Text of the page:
Respect for a range of equally authentic positions lies at the core of our approach to Judaism.  When the Talmud allegorises the ultimate reward of the righteous, it describes a ‘dance circle’ in the Garden of Eden: God ‘sits’ in the centre while the righteous dance around Him ‘pointing’ in His direction.[5]  A circle is a collection of points equidistant from a single locus; each dancer occupies a different position from the others, but all are equidistant from God.  The righteous perceive God at close quarters, while simultaneously authenticating the approaches of others.  And, of course, the righteous are not stationary – instead, they move around the circle, enjoying not just their own view of the divine, experiencing and celebrating the perspectives of each of the other dancers.



[1] TB Chagigah 3b

[2] Ibid.

[3] A Preface to the Understanding of Revelation

[4] The Moment at Sinai

[5] TB Ta’anit 31a

The Orthodox Family of the 21st Century: A Symposium

Jewish Action: The Magazine of the Orthodox Union (USA)

Spring 2012

My contribution follows; full article here

While statistics are not available, it seems that there is a dramatic increase in divorce in the Orthodox community, particularly among young people. Why do you think this is so? What can be done?

Rabbi Dr. Harvey Belovski

It is easy to blame the zeitgeist for the growing divorce problem. We inhabit a responsibility-adverse, “throw-away” society, one which discourages people from dedicating themselves to long-term relationships and from remaining committed to them when problems arise. And while increased acceptance of divorce has its positive sides, it also deters couples from working on their marriages when the going gets tough. Combined with a predominantly casual attitude toward sexuality and palpable scorn for stable, “boring” monogamy, contemporary society offers a toxic milieu within which it is challenging to maintain even robust marriages.

Yet over-focusing on the influence of secular mores prevents us from identifying and addressing causes of marital discord that originate from within the Orthodox world.

There are positive aspects of the “shidduch system,” yet its misuses contribute to poor relationships and early breakups. Unfortunately, some parents seem to view a shidduch not only as an attempt to find a lasting, happy match for their offspring, but also as an opportunity for social and economic advancement. Often in collusion with their children, they judge a potential mate based on genealogical, financial and even sartorial or other superficial criteria, instead of focusing on core qualities such as stability, personal happiness, commitment-capability, honesty and character refinement. While of course everyone pays lip-service to the importance of these qualities, in reality they are commonly overlooked in favor of a “good catch”—a shidduch that meets the approval of their peers. The solution is obvious, but hard to implement as it involves a paradigm shift at a number of levels. Educating our young people about real relationships would be a good start.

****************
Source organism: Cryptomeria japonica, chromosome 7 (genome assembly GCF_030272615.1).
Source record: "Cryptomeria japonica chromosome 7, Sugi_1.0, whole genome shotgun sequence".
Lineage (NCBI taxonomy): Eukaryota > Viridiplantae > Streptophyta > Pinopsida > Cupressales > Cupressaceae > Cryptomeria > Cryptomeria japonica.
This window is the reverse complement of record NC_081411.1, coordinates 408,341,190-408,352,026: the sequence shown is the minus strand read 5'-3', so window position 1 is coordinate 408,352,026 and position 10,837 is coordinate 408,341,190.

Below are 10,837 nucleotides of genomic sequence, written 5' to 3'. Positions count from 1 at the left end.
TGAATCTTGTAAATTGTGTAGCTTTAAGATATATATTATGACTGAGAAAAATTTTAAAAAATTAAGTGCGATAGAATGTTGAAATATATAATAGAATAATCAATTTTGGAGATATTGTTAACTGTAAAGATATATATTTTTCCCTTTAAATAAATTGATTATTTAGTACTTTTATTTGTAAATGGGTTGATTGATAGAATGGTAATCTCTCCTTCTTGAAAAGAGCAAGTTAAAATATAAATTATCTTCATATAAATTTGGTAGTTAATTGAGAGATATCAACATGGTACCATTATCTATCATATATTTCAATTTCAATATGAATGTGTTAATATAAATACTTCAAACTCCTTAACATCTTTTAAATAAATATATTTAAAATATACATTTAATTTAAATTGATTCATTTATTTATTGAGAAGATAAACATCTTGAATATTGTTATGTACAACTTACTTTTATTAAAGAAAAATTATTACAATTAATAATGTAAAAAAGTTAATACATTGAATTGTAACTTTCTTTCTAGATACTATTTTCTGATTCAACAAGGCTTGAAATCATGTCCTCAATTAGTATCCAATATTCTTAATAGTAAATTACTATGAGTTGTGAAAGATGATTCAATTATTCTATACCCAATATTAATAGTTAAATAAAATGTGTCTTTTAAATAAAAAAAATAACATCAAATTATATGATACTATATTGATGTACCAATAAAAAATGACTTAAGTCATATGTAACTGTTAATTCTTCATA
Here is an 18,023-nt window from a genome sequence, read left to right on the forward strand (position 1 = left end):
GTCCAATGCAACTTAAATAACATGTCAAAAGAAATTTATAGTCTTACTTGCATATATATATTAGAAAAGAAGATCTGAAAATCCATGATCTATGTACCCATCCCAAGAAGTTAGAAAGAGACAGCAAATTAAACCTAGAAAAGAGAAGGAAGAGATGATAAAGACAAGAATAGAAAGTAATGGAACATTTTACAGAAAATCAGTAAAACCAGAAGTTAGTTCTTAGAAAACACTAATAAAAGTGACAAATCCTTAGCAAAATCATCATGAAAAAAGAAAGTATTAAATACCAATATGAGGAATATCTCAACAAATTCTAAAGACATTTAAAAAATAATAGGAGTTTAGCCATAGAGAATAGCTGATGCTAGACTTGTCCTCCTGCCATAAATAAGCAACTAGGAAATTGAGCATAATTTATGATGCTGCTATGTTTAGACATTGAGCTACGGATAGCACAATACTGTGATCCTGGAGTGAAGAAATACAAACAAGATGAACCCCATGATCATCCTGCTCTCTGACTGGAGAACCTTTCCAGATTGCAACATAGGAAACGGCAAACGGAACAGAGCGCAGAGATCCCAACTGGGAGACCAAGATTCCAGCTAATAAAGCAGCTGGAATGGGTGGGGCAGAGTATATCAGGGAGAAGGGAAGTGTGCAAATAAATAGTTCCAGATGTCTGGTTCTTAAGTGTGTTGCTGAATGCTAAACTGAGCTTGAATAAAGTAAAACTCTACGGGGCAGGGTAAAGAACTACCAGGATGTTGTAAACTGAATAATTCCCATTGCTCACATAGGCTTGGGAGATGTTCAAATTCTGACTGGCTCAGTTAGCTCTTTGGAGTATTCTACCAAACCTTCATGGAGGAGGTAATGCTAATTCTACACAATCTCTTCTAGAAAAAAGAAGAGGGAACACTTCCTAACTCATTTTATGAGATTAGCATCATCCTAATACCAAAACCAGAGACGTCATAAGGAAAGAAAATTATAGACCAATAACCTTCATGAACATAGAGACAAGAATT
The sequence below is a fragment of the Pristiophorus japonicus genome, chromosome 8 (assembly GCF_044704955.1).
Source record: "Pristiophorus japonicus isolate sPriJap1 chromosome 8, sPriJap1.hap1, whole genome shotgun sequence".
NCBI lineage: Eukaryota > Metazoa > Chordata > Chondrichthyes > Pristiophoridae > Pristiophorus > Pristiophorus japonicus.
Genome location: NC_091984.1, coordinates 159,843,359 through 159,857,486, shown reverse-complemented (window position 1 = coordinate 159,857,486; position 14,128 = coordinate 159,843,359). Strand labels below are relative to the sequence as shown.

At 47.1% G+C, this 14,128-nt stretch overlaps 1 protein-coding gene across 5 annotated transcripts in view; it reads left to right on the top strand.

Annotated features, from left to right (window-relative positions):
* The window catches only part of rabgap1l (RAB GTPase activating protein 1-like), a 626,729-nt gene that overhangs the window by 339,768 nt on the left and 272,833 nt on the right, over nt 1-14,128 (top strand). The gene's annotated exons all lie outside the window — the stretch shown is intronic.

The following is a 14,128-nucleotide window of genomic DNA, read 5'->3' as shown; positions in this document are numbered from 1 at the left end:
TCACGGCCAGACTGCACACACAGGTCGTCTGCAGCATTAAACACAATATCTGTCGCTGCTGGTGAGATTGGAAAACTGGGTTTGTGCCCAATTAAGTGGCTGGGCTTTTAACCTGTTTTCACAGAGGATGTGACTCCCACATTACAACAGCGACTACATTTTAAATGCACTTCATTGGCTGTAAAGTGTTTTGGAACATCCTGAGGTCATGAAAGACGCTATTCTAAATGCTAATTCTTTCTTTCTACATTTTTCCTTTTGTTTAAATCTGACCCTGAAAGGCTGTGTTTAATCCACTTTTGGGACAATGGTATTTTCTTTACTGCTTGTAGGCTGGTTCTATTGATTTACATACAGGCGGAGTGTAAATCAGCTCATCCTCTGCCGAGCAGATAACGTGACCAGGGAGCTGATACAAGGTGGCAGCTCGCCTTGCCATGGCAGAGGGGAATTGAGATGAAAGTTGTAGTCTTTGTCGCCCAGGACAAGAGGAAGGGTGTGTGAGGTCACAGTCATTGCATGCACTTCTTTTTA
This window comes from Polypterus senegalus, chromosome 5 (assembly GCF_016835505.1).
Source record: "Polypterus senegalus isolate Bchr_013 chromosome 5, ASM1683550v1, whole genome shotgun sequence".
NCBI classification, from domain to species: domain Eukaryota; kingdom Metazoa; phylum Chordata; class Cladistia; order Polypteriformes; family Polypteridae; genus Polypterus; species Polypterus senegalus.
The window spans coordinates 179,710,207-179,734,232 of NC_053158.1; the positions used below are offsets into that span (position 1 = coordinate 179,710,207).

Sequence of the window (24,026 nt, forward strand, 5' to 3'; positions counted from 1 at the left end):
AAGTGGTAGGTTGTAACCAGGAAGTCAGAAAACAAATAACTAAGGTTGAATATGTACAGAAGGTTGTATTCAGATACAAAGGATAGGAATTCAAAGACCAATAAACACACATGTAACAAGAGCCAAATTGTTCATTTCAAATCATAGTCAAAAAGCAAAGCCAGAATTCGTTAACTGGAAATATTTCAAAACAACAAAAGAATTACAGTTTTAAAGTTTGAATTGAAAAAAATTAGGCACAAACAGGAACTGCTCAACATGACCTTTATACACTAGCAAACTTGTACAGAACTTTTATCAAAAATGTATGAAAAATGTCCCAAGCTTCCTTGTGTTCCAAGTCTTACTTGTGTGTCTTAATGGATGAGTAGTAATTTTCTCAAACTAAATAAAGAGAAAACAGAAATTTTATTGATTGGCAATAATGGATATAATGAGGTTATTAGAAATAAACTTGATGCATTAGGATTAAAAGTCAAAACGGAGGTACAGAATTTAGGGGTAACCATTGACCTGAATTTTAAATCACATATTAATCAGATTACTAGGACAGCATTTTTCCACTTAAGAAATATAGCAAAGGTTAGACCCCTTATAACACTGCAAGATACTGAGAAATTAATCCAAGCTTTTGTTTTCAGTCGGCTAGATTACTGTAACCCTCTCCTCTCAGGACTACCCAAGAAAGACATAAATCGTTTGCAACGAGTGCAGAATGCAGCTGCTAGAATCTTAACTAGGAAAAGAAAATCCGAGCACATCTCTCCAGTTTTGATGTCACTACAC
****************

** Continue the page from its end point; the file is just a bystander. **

Furthermore, many couples date too few times prior to getting engaged. Most people cannot make a competent decision about whether they wish to share every aspect of their lives with a prospective spouse without spending extended periods together in a variety of settings. People and their lives are complex; “unpacking” them takes time and cannot be rushed. Yet social expectations and pressure from parents or shadchanim may drive a young couple to decide quickly, frequently leaving a whole raft of issues undiscussed, personality traits unexplored and behavior-patterns undiscovered—all “time-bombs” that can, and sadly often do, detonate later on and destroy the marriage. And while I understand the genuine religious and other concerns that motivate the desire to “get it over with quickly,” they must be resisted if we are to prevent many quite unnecessary breakdowns and their attendant long-term misery.

And speaking of potential “time-bombs,” numerous young people plunge into marriage despite unresolved emotional, sexual, familial and religious hang-ups. Some are cognizant of these issues but date anyway because of social pressures. Others imagine that marriage will solve their problems; yet others are blissfully unaware of them even though they may be painfully evident to others. This is a recipe for disaster, since inevitably these issues will surface and destructively affect the marriage. And even if the union survives, it is certain to be rocky and challenging. Again, the solution is obvious: sort out your problems before getting married and remember that while singlehood can be painful, being trapped in a bad marriage is always worse. Marriage never solves these problems. Yet the stigma associated with mental health and other personal problems and the pressure felt by parents to get their children “married off” young often prevail.

Other causes of divorce not confined to the Orthodox community yet prevalent within it include: poor communication; lack of those who “role-model” functional, happy relationships; unwelcome family pressure to conform or perform; absurd expectations in terms of personal happiness and finances. The latter is especially acute in those parts of the community where couples expect to marry young, have large families, live in an expensive middle-class neighborhood and pay crippling tuitions, yet remain students well beyond marriage with often weak earning-potential. These pressures can destroy even the healthiest relationships.